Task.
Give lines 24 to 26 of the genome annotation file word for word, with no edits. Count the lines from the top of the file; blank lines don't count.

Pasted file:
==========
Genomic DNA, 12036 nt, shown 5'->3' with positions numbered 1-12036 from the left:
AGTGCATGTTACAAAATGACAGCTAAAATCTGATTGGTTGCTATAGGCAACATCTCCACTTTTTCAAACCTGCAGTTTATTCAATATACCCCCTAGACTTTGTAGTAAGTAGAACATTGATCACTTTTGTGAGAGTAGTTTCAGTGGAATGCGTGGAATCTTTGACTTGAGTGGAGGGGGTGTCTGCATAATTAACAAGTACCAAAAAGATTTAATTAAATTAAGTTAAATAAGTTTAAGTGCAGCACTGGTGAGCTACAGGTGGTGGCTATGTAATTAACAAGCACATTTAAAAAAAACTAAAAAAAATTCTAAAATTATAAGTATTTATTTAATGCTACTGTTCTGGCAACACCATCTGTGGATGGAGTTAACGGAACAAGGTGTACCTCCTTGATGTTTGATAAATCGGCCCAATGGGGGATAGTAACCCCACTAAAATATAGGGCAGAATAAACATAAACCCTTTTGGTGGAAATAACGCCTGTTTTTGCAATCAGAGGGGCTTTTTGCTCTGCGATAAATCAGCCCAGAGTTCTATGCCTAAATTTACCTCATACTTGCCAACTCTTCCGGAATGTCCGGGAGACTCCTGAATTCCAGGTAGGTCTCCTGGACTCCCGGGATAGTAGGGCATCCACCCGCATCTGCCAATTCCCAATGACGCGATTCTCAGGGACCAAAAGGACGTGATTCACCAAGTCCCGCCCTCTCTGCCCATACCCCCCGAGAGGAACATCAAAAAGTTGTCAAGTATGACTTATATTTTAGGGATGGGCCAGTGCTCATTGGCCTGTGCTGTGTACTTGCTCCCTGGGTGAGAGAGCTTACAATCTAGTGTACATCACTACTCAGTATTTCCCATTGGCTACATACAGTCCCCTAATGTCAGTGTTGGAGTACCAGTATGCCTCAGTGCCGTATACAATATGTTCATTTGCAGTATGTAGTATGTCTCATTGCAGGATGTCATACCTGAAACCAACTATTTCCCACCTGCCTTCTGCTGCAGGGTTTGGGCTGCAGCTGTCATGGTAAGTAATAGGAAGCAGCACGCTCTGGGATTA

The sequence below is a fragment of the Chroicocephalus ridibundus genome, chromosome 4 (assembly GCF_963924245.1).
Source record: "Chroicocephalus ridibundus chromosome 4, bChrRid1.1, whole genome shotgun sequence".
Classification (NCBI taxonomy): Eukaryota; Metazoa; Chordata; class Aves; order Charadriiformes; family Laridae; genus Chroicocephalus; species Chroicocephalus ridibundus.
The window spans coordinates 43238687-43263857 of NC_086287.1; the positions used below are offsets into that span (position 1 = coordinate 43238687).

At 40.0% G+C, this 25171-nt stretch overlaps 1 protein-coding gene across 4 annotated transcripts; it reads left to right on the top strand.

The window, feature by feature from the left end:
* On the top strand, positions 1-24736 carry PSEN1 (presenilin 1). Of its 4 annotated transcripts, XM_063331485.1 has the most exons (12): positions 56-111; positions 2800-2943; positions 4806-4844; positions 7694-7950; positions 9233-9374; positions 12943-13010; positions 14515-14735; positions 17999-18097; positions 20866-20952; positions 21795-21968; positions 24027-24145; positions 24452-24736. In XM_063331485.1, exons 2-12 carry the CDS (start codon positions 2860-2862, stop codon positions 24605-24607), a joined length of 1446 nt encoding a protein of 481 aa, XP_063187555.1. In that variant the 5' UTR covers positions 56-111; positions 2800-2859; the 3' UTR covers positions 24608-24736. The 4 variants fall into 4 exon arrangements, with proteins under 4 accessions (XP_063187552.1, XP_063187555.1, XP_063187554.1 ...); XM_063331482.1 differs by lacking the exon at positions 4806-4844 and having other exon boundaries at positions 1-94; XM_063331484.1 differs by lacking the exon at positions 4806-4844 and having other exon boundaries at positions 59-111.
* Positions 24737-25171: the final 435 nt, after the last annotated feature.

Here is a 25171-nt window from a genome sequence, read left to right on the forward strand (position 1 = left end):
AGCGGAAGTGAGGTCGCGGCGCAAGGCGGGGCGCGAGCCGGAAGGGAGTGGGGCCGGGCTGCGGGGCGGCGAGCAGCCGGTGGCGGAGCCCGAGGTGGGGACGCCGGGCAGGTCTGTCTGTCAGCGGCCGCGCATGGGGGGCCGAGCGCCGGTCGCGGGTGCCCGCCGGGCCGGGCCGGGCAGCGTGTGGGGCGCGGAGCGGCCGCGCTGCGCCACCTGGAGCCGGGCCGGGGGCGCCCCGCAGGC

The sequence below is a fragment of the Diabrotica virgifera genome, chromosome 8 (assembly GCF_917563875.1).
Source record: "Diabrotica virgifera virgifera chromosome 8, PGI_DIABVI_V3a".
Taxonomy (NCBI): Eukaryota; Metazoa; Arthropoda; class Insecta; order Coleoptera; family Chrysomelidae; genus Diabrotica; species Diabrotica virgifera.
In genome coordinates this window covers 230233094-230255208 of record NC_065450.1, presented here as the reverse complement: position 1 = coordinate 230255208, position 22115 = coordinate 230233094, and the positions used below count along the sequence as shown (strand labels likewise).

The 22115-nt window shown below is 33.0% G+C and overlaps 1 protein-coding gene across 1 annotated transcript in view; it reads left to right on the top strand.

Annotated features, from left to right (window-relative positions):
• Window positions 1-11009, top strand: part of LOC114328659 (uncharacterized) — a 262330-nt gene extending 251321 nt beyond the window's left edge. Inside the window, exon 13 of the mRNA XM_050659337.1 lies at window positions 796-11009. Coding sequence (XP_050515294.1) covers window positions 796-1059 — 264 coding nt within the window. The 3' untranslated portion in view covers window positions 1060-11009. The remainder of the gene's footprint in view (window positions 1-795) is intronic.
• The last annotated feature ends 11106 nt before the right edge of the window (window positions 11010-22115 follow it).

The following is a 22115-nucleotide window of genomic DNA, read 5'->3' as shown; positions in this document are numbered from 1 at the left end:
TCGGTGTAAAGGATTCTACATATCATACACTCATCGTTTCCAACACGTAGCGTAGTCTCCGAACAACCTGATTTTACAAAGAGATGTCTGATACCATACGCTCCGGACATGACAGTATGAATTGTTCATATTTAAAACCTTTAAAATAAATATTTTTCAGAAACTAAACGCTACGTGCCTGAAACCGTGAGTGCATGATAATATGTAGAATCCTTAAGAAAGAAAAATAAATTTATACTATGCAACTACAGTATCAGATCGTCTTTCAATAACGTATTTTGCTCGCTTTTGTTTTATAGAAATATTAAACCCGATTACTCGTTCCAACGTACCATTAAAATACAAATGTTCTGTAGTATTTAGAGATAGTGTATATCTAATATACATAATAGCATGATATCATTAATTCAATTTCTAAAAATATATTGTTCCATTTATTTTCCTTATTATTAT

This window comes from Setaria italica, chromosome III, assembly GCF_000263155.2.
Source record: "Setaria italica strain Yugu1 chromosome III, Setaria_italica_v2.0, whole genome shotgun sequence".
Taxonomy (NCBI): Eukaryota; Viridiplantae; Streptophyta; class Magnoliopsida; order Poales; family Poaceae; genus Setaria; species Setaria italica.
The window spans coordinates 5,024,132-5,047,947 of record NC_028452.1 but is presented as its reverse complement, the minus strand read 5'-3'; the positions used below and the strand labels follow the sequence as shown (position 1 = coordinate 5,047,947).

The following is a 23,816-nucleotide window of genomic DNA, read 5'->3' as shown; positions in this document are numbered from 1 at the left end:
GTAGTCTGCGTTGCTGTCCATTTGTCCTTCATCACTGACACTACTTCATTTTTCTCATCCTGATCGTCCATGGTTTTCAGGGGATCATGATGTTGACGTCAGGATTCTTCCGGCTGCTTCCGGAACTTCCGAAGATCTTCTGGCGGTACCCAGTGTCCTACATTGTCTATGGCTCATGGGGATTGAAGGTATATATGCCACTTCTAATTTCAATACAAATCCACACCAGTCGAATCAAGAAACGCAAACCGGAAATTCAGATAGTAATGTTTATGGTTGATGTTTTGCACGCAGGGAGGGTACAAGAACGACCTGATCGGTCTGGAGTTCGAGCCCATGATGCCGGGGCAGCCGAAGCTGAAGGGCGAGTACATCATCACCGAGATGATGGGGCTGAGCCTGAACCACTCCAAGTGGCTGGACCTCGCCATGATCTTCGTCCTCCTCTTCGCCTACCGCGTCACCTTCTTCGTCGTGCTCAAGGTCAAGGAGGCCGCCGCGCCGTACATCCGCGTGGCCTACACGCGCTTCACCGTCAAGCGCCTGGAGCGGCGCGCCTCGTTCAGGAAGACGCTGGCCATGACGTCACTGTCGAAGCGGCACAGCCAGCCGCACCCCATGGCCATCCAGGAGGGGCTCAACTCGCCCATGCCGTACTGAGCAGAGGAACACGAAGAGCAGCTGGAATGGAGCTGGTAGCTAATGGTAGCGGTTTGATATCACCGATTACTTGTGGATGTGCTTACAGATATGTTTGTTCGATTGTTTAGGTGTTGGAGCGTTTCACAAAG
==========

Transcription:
Source record: "Setaria italica strain Yugu1 chromosome III, Setaria_italica_v2.0, whole genome shotgun sequence".
Taxonomy (NCBI): Eukaryota; Viridiplantae; Streptophyta; class Magnoliopsida; order Poales; family Poaceae; genus Setaria; species Setaria italica.
The window spans coordinates 5,024,132-5,047,947 of record NC_028452.1 but is presented as its reverse complement, the minus strand read 5'-3'; the positions used below and the strand labels follow the sequence as shown (position 1 = coordinate 5,047,947).